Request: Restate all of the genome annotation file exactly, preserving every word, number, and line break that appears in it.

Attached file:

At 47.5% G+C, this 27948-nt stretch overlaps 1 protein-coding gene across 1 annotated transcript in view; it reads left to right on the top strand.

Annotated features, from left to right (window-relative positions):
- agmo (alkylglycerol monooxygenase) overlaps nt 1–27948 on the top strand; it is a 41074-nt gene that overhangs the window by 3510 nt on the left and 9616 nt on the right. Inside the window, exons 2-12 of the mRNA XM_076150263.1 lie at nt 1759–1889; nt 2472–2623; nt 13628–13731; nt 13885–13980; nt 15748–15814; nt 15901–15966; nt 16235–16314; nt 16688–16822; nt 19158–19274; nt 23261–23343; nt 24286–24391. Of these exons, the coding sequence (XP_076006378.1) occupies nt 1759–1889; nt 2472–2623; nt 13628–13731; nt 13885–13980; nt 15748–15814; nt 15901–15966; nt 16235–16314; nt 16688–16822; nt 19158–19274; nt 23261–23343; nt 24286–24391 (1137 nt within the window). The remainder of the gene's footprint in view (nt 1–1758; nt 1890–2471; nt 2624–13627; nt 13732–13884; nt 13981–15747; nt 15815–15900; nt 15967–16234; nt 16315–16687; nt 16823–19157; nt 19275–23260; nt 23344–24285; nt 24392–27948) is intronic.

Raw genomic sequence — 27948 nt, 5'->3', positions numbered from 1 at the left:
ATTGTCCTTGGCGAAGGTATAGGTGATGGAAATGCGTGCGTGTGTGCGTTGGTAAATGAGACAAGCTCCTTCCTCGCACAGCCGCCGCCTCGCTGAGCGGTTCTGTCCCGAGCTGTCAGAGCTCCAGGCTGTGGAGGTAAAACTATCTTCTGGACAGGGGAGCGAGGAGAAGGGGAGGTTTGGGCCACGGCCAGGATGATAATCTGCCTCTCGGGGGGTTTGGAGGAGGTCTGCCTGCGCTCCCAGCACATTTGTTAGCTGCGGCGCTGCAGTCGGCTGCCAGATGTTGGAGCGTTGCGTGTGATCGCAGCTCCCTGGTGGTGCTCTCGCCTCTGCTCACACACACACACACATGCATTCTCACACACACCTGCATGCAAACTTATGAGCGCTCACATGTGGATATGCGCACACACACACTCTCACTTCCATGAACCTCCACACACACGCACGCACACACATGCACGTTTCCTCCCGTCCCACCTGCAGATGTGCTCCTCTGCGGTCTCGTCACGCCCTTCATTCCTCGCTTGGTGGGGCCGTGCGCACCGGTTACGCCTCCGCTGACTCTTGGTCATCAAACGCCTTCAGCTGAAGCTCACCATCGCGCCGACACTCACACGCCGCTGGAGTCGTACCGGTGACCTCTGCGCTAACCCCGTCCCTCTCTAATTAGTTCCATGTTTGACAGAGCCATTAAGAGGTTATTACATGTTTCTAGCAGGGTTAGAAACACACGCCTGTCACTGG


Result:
At 47.5% G+C, this 27948-nt stretch overlaps 1 protein-coding gene across 1 annotated transcript in view; it reads left to right on the top strand.

Annotated features, from left to right (window-relative positions):
- agmo (alkylglycerol monooxygenase) overlaps nt 1–27948 on the top strand; it is a 41074-nt gene that overhangs the window by 3510 nt on the left and 9616 nt on the right. Inside the window, exons 2-12 of the mRNA XM_076150263.1 lie at nt 1759–1889; nt 2472–2623; nt 13628–13731; nt 13885–13980; nt 15748–15814; nt 15901–15966; nt 16235–16314; nt 16688–16822; nt 19158–19274; nt 23261–23343; nt 24286–24391. Of these exons, the coding sequence (XP_076006378.1) occupies nt 1759–1889; nt 2472–2623; nt 13628–13731; nt 13885–13980; nt 15748–15814; nt 15901–15966; nt 16235–16314; nt 16688–16822; nt 19158–19274; nt 23261–23343; nt 24286–24391 (1137 nt within the window). The remainder of the gene's footprint in view (nt 1–1758; nt 1890–2471; nt 2624–13627; nt 13732–13884; nt 13981–15747; nt 15815–15900; nt 15967–16234; nt 16315–16687; nt 16823–19157; nt 19275–23260; nt 23344–24285; nt 24392–27948) is intronic.

Raw genomic sequence — 27948 nt, 5'->3', positions numbered from 1 at the left:
ATTGTCCTTGGCGAAGGTATAGGTGATGGAAATGCGTGCGTGTGTGCGTTGGTAAATGAGACAAGCTCCTTCCTCGCACAGCCGCCGCCTCGCTGAGCGGTTCTGTCCCGAGCTGTCAGAGCTCCAGGCTGTGGAGGTAAAACTATCTTCTGGACAGGGGAGCGAGGAGAAGGGGAGGTTTGGGCCACGGCCAGGATGATAATCTGCCTCTCGGGGGGTTTGGAGGAGGTCTGCCTGCGCTCCCAGCACATTTGTTAGCTGCGGCGCTGCAGTCGGCTGCCAGATGTTGGAGCGTTGCGTGTGATCGCAGCTCCCTGGTGGTGCTCTCGCCTCTGCTCACACACACACACACATGCATTCTCACACACACCTGCATGCAAACTTATGAGCGCTCACATGTGGATATGCGCACACACACACTCTCACTTCCATGAACCTCCACACACACGCACGCACACACATGCACGTTTCCTCCCGTCCCACCTGCAGATGTGCTCCTCTGCGGTCTCGTCACGCCCTTCATTCCTCGCTTGGTGGGGCCGTGCGCACCGGTTACGCCTCCGCTGACTCTTGGTCATCAAACGCCTTCAGCTGAAGCTCACCATCGCGCCGACACTCACACGCCGCTGGAGTCGTACCGGTGACCTCTGCGCTAACCCCGTCCCTCTCTAATTAGTTCCATGTTTGACAGAGCCATTAAGAGGTTATTACATGTTTCTAGCAGGGTTAGAAACACACGCCTGTCACTGG